On the current MobileTechRoundup podcast Kevin, Matt and I discussed the possibility of installing Linux on a Samsung Q1 UMPC. We pointed out that while it is possible there are a lot of things you give up that are not available on a PC like the Q1 running under Linux. One of the sticky points with putting Linux on one of these special devices is the touchscreen. It is difficult to find drivers that work and when you are lucky enough to find them the lack of pertinent application software to utilize the touchscreen properly is a real downer.
jkOnTheRun reader Joel Mclaughlin pointed me to a blog by a guy that successfully (loose definition) installed Ubuntu on his Samsung Q1 and has chronicled the whole process. The author addresses the hardware that is often hard to get working under Linux (as we discussed on the podcast) and details the hoops he had to jump through to get things like WiFi, the display, and the touchscreen to work. He did in fact get the touchscreen to work by searching high and low for a driver but the lack of any utility to calibrate the screen forced a manual configuration which is detailed.
So did the author get Ubuntu running well enough to use it on the Q1? I’ll let him answer:
So you might ask why I don’t switch to Linux then? Well I’m missing the excellent ways of using the touch screen for input. The TIP in Windows XP Tablet Edition is very nice. Esp. the integration of the different input methods, using ink or an on-screen keyboard is superb and the handwriting recognition works very good as well. I didn’t find any handwriting recognition software for Linux! For a working one which is nicely integrated into the desktop I’d even be willing to pay (just because I’m using Linux doesn’t mean that I only use FOSS)!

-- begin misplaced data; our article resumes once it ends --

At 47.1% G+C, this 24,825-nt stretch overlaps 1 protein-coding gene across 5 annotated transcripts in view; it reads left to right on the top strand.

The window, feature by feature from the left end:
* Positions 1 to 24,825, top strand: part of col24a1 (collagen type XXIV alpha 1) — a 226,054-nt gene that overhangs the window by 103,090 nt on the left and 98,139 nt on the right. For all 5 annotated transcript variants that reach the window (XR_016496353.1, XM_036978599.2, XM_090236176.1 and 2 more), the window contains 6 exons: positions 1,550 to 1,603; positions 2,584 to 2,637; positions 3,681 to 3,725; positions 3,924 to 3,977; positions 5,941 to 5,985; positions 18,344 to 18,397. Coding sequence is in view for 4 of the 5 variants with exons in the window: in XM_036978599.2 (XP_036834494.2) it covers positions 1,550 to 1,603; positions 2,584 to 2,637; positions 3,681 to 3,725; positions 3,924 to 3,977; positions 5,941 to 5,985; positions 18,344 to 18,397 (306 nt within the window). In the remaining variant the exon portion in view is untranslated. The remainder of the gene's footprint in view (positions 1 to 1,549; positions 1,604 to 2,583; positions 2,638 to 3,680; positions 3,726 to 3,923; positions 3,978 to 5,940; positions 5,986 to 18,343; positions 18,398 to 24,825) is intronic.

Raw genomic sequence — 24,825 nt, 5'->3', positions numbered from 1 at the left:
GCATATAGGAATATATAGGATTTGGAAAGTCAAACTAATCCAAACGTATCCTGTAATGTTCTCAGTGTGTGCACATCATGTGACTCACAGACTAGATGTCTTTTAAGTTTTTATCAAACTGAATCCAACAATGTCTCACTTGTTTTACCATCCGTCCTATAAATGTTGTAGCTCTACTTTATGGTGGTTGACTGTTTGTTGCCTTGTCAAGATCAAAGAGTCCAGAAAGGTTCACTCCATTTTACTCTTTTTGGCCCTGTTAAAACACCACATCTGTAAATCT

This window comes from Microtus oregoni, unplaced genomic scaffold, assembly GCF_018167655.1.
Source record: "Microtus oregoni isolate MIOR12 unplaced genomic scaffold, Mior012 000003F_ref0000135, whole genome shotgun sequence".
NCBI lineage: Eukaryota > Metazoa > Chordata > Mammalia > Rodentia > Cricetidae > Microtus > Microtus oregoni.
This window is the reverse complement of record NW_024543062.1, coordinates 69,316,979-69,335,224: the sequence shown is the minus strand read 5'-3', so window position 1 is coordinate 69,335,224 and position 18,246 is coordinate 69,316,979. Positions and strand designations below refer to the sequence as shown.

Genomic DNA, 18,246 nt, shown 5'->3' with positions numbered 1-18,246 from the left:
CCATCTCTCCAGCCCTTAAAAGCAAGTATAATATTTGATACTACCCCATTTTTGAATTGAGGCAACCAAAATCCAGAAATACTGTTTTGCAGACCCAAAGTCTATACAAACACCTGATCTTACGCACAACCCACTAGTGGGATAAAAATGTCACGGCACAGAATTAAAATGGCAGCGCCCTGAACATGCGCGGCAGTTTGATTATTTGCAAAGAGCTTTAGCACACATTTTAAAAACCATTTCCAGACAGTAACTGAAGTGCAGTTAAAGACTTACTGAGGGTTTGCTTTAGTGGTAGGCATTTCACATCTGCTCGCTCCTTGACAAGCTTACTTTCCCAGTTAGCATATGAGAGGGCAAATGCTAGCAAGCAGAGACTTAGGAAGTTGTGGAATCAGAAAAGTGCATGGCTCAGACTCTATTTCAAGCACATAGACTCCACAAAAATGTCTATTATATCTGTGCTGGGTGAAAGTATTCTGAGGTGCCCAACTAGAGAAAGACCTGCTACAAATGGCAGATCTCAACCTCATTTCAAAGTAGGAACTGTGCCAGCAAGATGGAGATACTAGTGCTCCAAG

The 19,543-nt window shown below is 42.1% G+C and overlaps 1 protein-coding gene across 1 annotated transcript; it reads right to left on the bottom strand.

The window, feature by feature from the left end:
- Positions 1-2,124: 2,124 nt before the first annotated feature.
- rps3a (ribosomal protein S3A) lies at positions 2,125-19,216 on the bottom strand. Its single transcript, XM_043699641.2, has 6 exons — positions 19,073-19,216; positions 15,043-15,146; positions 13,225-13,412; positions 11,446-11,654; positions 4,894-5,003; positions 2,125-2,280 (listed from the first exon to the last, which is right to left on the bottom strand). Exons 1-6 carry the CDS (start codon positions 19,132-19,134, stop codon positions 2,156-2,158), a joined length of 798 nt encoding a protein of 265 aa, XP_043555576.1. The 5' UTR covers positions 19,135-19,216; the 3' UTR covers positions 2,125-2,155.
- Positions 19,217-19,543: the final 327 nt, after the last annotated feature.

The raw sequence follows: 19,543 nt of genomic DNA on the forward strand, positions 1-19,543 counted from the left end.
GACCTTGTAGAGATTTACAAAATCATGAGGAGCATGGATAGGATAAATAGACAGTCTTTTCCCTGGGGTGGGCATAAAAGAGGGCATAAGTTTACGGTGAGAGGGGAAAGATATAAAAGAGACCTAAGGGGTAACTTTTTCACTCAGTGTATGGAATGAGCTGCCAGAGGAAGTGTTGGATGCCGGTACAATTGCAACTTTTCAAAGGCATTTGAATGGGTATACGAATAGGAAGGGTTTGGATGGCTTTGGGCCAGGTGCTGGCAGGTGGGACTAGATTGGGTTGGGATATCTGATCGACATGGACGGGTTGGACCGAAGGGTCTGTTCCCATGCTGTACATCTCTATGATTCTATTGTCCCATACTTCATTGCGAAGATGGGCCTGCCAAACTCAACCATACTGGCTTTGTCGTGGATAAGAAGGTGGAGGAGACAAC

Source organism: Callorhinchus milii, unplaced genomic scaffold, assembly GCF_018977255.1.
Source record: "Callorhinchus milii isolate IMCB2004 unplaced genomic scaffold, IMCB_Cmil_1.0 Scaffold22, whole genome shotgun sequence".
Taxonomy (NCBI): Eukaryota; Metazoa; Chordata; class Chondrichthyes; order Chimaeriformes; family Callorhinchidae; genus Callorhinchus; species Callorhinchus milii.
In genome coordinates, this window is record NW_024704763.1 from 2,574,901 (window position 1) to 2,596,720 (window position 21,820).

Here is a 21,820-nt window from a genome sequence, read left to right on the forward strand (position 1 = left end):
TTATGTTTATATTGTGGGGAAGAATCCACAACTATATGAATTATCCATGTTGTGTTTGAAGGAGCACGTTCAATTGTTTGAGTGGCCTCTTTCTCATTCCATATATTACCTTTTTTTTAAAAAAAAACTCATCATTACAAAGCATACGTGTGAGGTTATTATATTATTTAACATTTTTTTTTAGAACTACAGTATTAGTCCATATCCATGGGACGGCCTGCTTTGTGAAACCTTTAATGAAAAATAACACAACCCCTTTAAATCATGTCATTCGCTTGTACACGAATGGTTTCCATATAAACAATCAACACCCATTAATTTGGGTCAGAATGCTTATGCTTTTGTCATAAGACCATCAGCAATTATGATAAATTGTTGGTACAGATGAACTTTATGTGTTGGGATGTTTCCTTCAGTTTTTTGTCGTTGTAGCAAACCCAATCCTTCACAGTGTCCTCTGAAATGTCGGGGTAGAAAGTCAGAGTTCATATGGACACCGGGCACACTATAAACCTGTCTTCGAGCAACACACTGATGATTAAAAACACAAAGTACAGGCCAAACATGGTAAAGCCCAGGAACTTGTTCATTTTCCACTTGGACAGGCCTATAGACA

I know that there is gok and dasher but somehow usage is much more hassling. The concept of dasher is interesting but it needs too much space. And in gok I’m missing the special keys like ALT, CTRL and so on which I do need sometimes even using an onscreen keyboard (not very often, but still). Space usage of gok isn’t very good as well for such a small device…
I activated accessibility for GDM but somehow no virtual keyboard shows on login (how should I login without an USB keyboard then?) and if a su dialog box appears and looks the screen, gok can’t be used as well — how bad!
So it seems we were right on in our discussion on the MoTR show– give it a listen to hear what we had to say about putting Linux on ultra-portable devices with touchscreens.